The Virginia Department of Mines, Minerals and Energy were granted the first federal offshore wind energy research lease by the United States Bureau of Ocean Energy Management in 2015.
Renewable sources provide 92.25 percent of Washington's energy production. This totals 826,289 billion BTUs which is more than 10 percent of the total United States renewable energy production.
In 2014, Washington ranked tenth in the U.S. for its generation of electricity sourced from wind energy.
The largest hydroelectric power producer in the United States is The Grand Coulee Dam on Washington's Columbia River. It has a generating capacity of 7,079 megawatts.
Washington was the top generator of electricity from hydroelectric sources in 2014. It also produced 30 percent of the United States net hydroelectricity production.
48. West Virginia
Renewable sources provide 0.95 percent of West Virginia's energy production. This totals 35,572 billion BTUs which equates to 0.47 percent of the total United States renewable energy production.
West Virginia was the eighth biggest natural gas-producing state in the whole of the United States; with more than 1.3 trillion cubic feet of natural gas being produced in 2015.
Renewable sources provide well over 57 percent of Wisconsin's energy production. This totals 179,377 billion BTUs which is 2.38 percent of the total U.S. renewable energy production.
In 2015, just over 8 percent of Wisconsin's electricity generation came from renewable energy resources, coming from biomass, wind, and conventional hydroelectric power.
According to EIA's Residential Energy Consumption Survey, households in Wisconsin use 103 million BTU of energy per home.
There are over 166 solar companies working in the state of Wisconsin. Wisconsin installed 5 MW of solar electricity capacity in 2015. There is enough solar power in the state to power over 4,000 houses.
Renewable sources provide 0.34 percent of Wyoming's energy production. This totals 35,013 billion BTUs which is 0.46 percent of the total United States renewable energy production.
39 percent of all coal that was mined in the U.S. in 2013 came from the state of Wyoming. In 2014, 6.6 percent of the total United States natural gas production came from Wyoming.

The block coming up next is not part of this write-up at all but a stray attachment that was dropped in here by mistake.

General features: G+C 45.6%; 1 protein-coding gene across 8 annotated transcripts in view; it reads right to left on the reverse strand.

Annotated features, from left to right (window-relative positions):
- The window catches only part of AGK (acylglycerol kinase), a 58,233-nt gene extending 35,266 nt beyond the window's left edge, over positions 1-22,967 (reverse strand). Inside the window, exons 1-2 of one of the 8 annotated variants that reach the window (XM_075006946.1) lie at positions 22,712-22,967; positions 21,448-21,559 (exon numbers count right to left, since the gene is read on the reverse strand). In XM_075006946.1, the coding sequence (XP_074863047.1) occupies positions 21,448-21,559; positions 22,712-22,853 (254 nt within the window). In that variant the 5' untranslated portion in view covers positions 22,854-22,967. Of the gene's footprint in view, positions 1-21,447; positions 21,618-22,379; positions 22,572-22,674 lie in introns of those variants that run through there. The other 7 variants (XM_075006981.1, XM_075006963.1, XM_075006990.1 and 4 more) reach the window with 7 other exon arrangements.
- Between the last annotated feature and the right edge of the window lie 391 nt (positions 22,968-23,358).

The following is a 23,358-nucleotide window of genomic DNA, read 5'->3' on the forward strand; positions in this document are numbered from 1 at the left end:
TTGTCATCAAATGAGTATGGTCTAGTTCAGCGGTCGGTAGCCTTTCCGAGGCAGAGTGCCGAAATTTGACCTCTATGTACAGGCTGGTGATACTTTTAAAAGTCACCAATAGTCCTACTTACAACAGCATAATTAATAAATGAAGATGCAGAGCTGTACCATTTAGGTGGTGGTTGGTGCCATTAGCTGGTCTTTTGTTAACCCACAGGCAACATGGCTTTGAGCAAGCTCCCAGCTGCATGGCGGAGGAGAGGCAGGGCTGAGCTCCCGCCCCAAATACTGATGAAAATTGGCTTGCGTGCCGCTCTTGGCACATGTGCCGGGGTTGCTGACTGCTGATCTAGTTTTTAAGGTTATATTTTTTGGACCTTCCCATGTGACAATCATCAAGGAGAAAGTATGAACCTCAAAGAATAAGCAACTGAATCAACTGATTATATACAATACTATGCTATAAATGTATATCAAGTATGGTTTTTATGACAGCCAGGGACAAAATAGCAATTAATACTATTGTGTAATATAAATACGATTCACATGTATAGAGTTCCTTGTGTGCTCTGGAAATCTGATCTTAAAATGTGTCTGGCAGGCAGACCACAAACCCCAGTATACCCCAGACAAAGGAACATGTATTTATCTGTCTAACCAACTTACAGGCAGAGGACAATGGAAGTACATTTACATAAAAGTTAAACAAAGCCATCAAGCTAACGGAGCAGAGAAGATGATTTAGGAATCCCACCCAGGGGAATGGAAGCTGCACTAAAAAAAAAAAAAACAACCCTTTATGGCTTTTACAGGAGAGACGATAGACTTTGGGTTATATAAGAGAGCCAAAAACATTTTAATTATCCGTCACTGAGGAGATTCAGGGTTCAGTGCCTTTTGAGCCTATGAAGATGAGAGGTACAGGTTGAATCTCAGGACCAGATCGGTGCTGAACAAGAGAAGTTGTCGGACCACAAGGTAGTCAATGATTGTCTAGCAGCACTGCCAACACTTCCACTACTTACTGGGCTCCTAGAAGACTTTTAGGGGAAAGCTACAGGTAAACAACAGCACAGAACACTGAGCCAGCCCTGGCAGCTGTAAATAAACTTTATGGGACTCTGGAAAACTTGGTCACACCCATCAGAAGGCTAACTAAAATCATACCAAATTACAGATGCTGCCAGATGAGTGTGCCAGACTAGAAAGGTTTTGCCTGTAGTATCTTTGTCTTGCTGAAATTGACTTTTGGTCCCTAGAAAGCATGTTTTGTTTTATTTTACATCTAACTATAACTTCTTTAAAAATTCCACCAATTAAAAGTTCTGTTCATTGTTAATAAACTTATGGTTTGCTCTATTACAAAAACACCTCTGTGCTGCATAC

In 2014, Wyoming had the third lowest average electricity price of any state.
Information Sources: http://energy.gov/maps/renewable-energy-production-state http://www.eia.gov/state/?sid=US http://www.seia.org/state-solar-policy/wisconsin http://www.seia.org/state-solar-policy/wyoming
Drax advances biomass strategy with Pinnacle acquisition
The Group’s enlarged supply chain will have access to 4.9 million tonnes of operational capacity from 2022. Of this total, 2.9 million tonnes are available for Drax’s self-supply requirements in 2022, which will rise to 3.4 million tonnes in 2027.
The £424 million acquisition of the Canadian biomass pellet producer supports Drax' ambition to be carbon negative by 2030, using bioenergy with carbon capture and storage (BECCS) and will make a "significant contribution" in the UK cutting emissions by 78% by 2035 (click here).
This summer Drax will undertake maintenance on its CfD(2) biomass unit, including a high-pressure turbine upgrade to reduce maintenance costs and improve thermal efficiency, contributing to lower generation costs for Drax Power Station.
In March, Drax secured Capacity Market agreements for its hydro and pumped storage assets worth around £10 million for delivery October 2024-September 2025.
The limitations on BECCS are not technology but supply, with every gigatonne of CO2 stored per year requiring approximately 30-40 million hectares of BECCS feedstock, according to the Global CCS Institute. Nonetheless, BECCS should be seen as an essential complement to the required, wide-scale deployment of CCS to meet climate change targets, it concludes.